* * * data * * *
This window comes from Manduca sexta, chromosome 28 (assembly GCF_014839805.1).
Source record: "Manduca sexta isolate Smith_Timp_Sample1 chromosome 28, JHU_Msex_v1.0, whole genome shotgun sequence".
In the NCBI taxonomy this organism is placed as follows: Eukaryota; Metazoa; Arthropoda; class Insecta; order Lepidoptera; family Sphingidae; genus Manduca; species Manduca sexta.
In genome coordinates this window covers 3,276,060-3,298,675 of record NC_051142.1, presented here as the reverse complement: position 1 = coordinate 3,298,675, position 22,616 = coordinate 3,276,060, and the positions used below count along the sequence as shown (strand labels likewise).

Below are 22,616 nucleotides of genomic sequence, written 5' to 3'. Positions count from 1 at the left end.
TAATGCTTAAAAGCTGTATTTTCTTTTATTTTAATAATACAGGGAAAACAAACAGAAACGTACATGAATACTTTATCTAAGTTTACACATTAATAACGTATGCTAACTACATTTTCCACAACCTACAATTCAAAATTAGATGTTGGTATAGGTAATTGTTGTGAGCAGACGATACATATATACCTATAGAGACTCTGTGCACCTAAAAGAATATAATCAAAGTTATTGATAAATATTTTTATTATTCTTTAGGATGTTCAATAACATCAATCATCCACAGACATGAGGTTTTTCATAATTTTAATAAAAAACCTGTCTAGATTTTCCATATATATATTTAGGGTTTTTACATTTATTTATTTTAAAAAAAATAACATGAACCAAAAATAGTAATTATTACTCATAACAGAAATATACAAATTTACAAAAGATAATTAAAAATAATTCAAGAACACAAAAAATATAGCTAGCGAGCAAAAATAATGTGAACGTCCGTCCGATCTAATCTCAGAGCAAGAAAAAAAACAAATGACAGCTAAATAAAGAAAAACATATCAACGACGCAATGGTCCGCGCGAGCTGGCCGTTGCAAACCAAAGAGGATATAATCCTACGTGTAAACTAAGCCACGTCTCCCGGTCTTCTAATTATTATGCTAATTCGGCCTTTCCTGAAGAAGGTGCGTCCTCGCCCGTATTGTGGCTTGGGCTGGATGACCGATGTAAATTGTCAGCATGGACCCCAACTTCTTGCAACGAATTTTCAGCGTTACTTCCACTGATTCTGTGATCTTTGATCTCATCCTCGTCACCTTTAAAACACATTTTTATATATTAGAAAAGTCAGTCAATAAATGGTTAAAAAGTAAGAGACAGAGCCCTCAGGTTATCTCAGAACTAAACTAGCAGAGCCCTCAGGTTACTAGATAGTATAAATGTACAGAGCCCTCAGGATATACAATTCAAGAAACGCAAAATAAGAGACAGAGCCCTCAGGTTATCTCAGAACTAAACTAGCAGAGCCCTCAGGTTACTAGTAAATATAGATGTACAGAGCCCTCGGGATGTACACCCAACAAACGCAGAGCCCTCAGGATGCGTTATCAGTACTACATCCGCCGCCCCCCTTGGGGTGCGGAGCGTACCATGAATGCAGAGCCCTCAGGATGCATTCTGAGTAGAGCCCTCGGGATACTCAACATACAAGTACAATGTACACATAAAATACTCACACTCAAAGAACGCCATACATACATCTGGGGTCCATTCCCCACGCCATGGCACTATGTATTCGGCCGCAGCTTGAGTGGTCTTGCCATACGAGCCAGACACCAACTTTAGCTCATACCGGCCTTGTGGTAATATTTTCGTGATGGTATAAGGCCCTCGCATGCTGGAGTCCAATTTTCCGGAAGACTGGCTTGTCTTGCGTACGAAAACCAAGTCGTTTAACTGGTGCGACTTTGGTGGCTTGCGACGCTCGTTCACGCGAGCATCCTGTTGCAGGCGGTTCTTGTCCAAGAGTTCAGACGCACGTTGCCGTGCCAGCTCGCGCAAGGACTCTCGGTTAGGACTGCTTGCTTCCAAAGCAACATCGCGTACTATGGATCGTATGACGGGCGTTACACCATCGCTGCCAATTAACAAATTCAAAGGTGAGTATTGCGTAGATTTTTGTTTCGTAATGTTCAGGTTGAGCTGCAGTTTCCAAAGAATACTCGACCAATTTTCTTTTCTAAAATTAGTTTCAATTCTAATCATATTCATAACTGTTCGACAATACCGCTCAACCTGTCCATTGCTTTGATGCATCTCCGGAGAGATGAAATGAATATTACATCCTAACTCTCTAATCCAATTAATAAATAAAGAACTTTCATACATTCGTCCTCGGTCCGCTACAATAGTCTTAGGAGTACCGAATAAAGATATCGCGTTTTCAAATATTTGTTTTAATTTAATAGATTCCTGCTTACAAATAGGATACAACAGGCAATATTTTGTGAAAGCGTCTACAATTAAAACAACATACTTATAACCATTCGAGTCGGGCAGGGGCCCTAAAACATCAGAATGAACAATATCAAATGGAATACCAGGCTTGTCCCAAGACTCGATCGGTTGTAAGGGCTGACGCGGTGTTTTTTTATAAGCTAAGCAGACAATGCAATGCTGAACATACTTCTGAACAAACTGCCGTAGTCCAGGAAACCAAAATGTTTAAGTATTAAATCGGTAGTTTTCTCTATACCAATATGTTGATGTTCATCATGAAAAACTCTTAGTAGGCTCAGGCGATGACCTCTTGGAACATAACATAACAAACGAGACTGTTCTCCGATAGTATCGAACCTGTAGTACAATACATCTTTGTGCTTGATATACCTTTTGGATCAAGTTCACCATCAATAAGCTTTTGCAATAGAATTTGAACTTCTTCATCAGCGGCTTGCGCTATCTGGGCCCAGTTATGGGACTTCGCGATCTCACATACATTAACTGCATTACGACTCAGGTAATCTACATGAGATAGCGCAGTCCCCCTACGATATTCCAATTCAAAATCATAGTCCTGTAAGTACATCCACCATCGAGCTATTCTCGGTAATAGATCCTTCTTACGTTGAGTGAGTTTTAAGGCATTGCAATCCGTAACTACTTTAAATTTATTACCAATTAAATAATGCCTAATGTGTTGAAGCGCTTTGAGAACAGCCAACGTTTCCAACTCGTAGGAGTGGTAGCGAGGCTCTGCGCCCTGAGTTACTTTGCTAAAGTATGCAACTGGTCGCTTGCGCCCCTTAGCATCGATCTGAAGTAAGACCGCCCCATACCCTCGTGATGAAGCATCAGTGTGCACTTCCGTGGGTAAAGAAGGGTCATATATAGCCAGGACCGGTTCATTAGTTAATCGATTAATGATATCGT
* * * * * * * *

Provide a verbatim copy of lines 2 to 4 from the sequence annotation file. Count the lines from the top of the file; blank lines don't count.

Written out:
Source record: "Manduca sexta isolate Smith_Timp_Sample1 chromosome 28, JHU_Msex_v1.0, whole genome shotgun sequence".
In the NCBI taxonomy this organism is placed as follows: Eukaryota; Metazoa; Arthropoda; class Insecta; order Lepidoptera; family Sphingidae; genus Manduca; species Manduca sexta.
In genome coordinates this window covers 3,276,060-3,298,675 of record NC_051142.1, presented here as the reverse complement: position 1 = coordinate 3,298,675, position 22,616 = coordinate 3,276,060, and the positions used below count along the sequence as shown (strand labels likewise).